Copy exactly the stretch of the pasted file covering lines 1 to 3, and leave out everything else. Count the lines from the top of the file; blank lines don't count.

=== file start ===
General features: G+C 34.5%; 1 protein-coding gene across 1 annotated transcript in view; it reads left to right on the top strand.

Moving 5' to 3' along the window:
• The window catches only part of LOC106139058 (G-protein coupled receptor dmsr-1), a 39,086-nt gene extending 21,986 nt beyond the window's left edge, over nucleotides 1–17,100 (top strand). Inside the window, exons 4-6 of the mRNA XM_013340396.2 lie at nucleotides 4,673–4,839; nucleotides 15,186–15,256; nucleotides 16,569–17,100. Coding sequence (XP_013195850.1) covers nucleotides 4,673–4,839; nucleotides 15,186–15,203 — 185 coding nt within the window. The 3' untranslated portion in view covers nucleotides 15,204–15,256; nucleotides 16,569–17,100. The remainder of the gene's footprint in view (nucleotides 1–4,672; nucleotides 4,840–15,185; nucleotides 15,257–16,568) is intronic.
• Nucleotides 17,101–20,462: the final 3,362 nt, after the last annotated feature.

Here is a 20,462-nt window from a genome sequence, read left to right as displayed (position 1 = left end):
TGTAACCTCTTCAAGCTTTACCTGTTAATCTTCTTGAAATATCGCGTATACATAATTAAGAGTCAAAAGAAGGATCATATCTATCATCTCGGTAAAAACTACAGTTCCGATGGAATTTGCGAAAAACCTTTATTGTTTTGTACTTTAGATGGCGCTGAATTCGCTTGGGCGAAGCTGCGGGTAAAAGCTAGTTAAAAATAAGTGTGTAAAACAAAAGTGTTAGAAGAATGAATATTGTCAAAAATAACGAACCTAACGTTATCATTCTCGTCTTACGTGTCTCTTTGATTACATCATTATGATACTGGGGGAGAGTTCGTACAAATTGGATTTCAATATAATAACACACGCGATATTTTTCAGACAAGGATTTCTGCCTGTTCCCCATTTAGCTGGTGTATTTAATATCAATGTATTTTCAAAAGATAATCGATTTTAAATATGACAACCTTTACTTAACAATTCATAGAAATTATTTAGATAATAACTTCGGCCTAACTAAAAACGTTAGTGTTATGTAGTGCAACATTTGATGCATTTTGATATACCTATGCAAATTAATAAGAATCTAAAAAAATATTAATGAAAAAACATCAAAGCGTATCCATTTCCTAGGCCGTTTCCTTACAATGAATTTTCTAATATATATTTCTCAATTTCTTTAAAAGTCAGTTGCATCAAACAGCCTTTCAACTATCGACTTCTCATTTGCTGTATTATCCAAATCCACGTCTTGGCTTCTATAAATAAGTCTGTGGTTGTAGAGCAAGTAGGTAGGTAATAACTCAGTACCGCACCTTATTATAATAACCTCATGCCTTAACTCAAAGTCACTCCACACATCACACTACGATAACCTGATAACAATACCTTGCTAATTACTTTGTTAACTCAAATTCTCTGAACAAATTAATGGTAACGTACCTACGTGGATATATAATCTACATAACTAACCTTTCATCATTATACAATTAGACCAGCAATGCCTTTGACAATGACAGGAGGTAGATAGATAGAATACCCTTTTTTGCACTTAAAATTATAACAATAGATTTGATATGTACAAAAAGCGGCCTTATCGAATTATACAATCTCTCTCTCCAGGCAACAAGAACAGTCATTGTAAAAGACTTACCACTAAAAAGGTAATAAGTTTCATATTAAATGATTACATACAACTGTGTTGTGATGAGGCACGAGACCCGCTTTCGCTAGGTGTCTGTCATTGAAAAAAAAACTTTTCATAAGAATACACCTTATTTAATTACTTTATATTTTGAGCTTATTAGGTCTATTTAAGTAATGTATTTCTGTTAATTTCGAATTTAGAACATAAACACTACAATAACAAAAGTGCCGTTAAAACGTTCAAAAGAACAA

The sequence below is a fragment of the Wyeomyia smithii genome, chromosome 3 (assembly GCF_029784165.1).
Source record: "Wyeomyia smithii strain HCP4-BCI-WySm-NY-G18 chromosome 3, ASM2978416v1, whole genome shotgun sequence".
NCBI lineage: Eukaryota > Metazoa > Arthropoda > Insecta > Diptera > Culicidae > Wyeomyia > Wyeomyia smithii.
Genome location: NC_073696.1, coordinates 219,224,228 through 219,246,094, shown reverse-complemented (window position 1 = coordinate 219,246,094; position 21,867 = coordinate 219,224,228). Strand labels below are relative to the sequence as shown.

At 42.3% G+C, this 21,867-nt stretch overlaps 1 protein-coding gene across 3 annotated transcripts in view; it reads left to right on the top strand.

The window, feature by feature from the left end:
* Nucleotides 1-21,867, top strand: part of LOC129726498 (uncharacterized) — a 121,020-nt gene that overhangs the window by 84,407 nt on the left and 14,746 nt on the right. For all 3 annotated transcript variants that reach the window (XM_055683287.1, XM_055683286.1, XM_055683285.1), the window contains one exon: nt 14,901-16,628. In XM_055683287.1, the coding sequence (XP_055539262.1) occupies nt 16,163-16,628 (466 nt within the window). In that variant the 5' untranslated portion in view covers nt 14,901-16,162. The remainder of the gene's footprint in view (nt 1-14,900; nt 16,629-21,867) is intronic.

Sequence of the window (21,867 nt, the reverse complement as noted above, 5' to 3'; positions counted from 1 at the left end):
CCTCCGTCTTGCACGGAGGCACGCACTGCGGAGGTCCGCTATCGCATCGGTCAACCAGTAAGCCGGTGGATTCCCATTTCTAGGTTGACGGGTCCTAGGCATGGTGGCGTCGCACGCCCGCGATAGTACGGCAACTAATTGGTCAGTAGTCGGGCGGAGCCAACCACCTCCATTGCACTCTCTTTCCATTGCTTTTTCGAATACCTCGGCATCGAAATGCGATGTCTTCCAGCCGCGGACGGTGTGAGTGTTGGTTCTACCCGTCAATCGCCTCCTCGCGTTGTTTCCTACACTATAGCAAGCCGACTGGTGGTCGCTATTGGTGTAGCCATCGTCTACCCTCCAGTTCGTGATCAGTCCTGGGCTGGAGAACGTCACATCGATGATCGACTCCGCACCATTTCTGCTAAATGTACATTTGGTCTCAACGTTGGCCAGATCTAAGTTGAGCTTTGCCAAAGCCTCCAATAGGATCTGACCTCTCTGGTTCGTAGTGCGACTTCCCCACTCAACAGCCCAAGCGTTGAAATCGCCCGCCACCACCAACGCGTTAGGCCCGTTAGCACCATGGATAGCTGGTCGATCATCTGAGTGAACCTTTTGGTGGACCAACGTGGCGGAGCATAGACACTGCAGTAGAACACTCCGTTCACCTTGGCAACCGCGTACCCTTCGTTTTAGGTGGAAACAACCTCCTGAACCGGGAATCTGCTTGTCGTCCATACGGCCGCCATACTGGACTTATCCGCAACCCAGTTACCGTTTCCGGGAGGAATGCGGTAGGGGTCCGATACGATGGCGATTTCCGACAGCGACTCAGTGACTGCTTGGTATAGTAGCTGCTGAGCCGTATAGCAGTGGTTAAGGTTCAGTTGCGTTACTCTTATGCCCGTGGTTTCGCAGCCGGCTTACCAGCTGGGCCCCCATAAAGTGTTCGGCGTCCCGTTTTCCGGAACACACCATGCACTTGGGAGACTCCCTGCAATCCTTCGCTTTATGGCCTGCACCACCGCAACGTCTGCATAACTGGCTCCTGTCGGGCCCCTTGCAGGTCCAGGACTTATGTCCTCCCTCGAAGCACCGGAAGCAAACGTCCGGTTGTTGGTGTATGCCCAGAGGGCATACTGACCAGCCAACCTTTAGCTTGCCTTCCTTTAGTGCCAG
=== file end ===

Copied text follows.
General features: G+C 34.5%; 1 protein-coding gene across 1 annotated transcript in view; it reads left to right on the top strand.

Moving 5' to 3' along the window:
• The window catches only part of LOC106139058 (G-protein coupled receptor dmsr-1), a 39,086-nt gene extending 21,986 nt beyond the window's left edge, over nucleotides 1–17,100 (top strand). Inside the window, exons 4-6 of the mRNA XM_013340396.2 lie at nucleotides 4,673–4,839; nucleotides 15,186–15,256; nucleotides 16,569–17,100. Coding sequence (XP_013195850.1) covers nucleotides 4,673–4,839; nucleotides 15,186–15,203 — 185 coding nt within the window. The 3' untranslated portion in view covers nucleotides 15,204–15,256; nucleotides 16,569–17,100. The remainder of the gene's footprint in view (nucleotides 1–4,672; nucleotides 4,840–15,185; nucleotides 15,257–16,568) is intronic.